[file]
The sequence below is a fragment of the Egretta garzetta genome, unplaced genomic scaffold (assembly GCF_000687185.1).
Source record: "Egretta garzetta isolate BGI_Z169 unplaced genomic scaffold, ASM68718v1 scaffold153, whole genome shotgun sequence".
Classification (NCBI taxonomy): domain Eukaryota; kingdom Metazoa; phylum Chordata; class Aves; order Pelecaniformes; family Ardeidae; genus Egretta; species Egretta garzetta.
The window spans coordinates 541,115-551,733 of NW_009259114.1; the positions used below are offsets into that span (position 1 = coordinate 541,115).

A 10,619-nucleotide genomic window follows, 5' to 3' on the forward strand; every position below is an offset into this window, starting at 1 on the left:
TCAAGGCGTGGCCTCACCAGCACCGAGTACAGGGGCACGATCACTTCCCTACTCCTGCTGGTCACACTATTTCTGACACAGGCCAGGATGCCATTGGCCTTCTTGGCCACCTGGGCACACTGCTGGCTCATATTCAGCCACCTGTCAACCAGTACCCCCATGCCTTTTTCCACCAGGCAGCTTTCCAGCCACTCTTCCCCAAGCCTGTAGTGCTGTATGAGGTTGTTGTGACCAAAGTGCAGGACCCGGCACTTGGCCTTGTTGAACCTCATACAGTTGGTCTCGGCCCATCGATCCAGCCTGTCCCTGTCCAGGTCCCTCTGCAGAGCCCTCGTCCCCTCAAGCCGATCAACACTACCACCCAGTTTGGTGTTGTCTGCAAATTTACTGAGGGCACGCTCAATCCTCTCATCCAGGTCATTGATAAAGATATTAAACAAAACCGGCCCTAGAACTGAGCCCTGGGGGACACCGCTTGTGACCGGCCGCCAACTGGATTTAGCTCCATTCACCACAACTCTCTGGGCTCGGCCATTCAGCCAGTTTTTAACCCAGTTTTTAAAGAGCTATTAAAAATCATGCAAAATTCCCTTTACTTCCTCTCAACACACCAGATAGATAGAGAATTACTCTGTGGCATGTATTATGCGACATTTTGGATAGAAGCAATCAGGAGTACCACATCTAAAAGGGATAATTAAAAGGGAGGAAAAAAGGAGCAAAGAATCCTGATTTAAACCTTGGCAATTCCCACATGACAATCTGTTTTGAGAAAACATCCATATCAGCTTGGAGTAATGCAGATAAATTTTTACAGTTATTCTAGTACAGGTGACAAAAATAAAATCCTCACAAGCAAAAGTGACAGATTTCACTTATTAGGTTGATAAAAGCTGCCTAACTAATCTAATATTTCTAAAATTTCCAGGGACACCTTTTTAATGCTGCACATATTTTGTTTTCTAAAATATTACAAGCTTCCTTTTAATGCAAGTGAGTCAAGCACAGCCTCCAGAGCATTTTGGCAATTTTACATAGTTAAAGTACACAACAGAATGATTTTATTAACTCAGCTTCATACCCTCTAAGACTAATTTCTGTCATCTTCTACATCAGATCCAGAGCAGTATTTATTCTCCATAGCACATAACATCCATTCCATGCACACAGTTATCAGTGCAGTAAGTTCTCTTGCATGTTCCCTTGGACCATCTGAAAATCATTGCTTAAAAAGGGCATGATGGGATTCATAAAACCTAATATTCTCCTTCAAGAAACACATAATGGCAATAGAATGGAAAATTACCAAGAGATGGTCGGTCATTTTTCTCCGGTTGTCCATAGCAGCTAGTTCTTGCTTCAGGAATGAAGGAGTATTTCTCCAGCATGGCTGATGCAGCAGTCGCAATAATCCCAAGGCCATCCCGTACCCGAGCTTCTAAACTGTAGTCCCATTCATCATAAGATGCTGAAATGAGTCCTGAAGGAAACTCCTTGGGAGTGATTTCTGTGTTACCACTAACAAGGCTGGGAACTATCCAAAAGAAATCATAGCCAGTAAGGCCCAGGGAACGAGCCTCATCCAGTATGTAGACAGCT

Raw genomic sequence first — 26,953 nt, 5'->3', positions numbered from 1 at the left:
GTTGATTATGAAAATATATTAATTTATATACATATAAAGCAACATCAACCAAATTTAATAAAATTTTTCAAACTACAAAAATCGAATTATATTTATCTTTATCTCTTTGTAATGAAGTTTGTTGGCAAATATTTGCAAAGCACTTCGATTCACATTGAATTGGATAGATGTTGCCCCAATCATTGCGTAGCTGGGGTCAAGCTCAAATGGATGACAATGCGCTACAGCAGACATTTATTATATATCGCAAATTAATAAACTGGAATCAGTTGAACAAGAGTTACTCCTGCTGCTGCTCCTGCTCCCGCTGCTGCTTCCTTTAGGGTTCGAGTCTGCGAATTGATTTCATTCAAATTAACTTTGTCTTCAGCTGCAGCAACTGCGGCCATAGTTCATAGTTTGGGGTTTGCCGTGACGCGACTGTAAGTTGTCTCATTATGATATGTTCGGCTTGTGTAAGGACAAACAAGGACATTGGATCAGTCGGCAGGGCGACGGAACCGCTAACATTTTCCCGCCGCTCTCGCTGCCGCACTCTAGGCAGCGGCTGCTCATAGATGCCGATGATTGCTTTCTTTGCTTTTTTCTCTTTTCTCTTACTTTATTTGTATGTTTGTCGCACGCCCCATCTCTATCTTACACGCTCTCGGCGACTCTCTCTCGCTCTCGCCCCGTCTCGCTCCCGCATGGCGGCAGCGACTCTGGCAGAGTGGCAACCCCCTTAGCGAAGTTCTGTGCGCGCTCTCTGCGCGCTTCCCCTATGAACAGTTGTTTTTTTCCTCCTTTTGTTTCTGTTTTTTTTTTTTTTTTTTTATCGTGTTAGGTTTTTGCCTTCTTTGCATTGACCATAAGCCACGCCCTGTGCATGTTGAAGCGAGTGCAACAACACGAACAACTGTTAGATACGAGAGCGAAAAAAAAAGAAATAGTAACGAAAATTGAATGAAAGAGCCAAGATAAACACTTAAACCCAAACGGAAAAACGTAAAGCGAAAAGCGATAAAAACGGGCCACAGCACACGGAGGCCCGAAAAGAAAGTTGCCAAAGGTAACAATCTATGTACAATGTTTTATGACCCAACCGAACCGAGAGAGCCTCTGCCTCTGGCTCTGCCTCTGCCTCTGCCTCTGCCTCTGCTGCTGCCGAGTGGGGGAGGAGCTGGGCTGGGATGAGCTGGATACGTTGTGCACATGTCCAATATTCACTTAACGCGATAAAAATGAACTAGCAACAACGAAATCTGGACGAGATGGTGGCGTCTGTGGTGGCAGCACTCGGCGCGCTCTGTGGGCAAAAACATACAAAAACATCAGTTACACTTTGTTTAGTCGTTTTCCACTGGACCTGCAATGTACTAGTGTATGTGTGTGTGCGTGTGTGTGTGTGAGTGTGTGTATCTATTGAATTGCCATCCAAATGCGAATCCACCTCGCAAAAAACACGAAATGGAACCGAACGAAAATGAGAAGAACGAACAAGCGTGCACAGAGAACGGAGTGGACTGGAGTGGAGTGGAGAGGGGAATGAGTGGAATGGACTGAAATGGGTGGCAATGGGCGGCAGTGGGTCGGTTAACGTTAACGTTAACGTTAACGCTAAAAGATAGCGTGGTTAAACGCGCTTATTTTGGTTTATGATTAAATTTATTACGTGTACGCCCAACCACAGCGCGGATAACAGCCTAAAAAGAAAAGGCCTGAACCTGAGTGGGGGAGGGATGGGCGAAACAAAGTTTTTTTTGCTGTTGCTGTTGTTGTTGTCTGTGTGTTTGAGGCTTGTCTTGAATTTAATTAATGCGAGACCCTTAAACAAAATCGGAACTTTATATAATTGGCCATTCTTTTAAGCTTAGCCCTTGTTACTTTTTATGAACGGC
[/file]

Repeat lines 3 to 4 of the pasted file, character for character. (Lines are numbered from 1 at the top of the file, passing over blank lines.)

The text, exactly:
Classification (NCBI taxonomy): domain Eukaryota; kingdom Metazoa; phylum Chordata; class Aves; order Pelecaniformes; family Ardeidae; genus Egretta; species Egretta garzetta.
The window spans coordinates 541,115-551,733 of NW_009259114.1; the positions used below are offsets into that span (position 1 = coordinate 541,115).